Americans worried about National Security Agency surveillance are flocking to alternative technology providers and apps that will actually encrypt their phone calls, according to a Fox News report.

“Sales of online apps to encrypt cell calls are soaring,” reports Fox News correspondent David Lee Miller. “For as little as a few dollars a month there are now at least half a dozen companies such as Silent Circle and Seecrypt selling apps, making it difficult if not impossible for the government or anyone else to monitor your private communication.”

Miller notes both the sending and receiving cell phones need the app for the call to remain secure.

Michael Janke, CEO of Silent Circle boasted to Fox News that the encryption service his company runs would take “all of the world’s supercomputers put together 44 years to break the encryption of 1 message.”

Harvey Boulter, chairman of Seecrypt, revealed his company is following another trend: alternative technology providers locating overseas to avoid the reach of the NSA.

“All of our developers are based in South Africa,” Boulter said, “so we aren’t subject to the laws of the United States or the Patriot Act.”

The push for privacy has been enflamed by interviews and documents produced by whistleblower Edward Snowden, a former information technology specialist contracted to work for the NSA, who claimed the intelligence agency has the ability to “wiretap anyone from you or your accountant to a federal judge to even the president.”

Boulter told Fox Business in a separate interview that subscribers to his company’s app doubled in 24 hours after news of the NSA surveillance broke. The cost of his app: after an introductory free trial period, three dollars per month.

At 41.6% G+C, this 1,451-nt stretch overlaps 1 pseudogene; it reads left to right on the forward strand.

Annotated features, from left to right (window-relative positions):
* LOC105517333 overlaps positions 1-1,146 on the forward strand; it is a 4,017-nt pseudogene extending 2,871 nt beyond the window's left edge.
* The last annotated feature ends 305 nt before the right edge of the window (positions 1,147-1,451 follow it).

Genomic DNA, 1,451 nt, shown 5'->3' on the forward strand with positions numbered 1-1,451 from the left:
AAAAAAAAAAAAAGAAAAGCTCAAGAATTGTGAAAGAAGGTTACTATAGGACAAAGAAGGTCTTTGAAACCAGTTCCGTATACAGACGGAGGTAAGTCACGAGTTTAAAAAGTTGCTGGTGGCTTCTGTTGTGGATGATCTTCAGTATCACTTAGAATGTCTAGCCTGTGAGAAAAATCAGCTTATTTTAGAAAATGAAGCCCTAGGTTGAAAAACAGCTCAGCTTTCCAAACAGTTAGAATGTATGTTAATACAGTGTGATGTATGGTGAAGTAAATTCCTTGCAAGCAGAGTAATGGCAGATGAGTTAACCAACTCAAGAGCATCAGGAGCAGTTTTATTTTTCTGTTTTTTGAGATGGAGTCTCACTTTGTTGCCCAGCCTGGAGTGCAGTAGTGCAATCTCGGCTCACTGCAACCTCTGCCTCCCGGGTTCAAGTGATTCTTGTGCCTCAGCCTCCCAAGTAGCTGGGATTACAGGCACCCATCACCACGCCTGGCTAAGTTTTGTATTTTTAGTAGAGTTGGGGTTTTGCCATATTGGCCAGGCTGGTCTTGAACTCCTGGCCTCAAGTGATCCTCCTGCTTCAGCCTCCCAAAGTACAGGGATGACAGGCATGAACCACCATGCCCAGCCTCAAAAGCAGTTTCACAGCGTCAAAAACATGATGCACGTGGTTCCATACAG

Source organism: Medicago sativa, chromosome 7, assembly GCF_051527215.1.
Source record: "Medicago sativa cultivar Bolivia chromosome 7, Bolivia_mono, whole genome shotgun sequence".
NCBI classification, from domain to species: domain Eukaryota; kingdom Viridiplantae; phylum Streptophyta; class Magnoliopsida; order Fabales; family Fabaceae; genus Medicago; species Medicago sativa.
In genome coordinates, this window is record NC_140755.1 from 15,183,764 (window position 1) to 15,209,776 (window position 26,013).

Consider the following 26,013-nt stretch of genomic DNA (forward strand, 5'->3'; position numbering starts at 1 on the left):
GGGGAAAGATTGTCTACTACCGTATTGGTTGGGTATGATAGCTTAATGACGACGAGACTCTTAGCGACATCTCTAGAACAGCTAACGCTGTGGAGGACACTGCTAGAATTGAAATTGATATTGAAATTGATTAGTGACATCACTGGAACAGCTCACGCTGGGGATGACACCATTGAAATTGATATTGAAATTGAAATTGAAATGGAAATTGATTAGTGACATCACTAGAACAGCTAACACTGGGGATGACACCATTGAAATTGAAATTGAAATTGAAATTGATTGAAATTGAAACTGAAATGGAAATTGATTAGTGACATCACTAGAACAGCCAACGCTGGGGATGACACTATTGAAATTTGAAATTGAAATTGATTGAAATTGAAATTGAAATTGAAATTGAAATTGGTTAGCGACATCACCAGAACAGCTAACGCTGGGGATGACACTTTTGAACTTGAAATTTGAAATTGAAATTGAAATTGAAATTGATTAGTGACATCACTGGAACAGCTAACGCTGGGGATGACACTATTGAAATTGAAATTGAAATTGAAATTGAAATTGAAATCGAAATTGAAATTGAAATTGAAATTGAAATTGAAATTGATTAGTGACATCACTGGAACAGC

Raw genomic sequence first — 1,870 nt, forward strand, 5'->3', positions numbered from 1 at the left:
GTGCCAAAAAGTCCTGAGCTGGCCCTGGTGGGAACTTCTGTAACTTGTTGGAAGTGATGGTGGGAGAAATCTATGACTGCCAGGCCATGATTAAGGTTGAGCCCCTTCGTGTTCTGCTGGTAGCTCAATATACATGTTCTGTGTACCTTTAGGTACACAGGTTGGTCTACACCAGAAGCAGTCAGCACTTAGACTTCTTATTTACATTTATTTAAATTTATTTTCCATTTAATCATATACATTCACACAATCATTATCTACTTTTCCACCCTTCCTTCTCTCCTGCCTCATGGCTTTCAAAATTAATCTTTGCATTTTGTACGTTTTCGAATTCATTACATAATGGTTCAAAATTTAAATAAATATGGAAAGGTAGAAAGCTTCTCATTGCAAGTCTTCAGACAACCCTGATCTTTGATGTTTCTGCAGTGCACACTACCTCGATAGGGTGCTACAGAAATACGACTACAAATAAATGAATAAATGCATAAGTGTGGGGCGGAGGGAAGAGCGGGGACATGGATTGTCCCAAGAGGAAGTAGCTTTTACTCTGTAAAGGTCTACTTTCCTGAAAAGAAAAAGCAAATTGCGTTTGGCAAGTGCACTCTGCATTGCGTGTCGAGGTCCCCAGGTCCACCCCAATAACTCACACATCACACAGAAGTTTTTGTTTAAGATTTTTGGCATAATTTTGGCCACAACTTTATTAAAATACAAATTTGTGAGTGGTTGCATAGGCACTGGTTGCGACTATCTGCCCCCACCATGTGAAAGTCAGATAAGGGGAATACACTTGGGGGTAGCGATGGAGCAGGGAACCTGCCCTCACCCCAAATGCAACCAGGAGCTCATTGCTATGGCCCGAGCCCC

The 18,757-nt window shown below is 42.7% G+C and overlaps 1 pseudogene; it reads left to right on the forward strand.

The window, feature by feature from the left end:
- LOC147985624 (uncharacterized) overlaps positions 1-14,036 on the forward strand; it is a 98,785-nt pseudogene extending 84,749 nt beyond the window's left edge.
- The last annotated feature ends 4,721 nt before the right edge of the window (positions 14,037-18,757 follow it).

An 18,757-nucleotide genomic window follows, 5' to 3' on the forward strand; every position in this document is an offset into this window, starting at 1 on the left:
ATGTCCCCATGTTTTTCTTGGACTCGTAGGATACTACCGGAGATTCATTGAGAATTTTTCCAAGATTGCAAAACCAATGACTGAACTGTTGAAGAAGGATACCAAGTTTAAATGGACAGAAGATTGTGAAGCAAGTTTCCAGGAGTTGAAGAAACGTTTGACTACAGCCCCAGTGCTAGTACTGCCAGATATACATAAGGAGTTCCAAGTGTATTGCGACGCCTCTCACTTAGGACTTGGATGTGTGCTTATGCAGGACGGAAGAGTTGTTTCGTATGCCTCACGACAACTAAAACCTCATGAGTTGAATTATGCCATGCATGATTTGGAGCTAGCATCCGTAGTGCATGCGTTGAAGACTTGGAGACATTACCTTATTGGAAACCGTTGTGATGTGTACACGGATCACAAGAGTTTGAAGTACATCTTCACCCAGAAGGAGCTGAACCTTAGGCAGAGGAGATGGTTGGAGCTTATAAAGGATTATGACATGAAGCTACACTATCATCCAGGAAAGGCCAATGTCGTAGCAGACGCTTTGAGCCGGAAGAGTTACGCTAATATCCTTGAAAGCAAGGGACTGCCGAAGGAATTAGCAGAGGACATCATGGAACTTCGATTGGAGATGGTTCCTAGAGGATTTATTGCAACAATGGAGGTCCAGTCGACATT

“People are getting it,” Boulter said. “People are suddenly realizing mobile is not secure.”

The Washington Post further reported that it obtained a top-secret document on a government program in which the NSA and FBI are “tapping directly into the central servers of nine leading U.S. Internet companies, extracting audio and video chats, photographs, e-mails, documents, and connection logs that enable analysts to track foreign targets.”

The program, code-named PRISM, was utilized to obtain information that has become a critical part of President Obama’s daily briefing, according to the Post, which added, “NSA reporting increasingly relies on PRISM as its leading source of raw material, accounting for nearly 1 in 7 intelligence reports.”

Matthew Green, chief scientist at Cryptography Engineering LLC and assistant research professor at Johns Hopkins University told Fox News, “I think what a lot of people don’t realize is that the FBI and intelligence agencies have a lot of capabilities to hack into computer systems, and they can use that ability right now to eavesdrop on people even if they are using encryption.”

Miller added that some of the apps being developed also work with texting, emails and videoconferencing.

Video of the Fox News report, from KTVI-TV in St. Louis, Mo., can be seen below: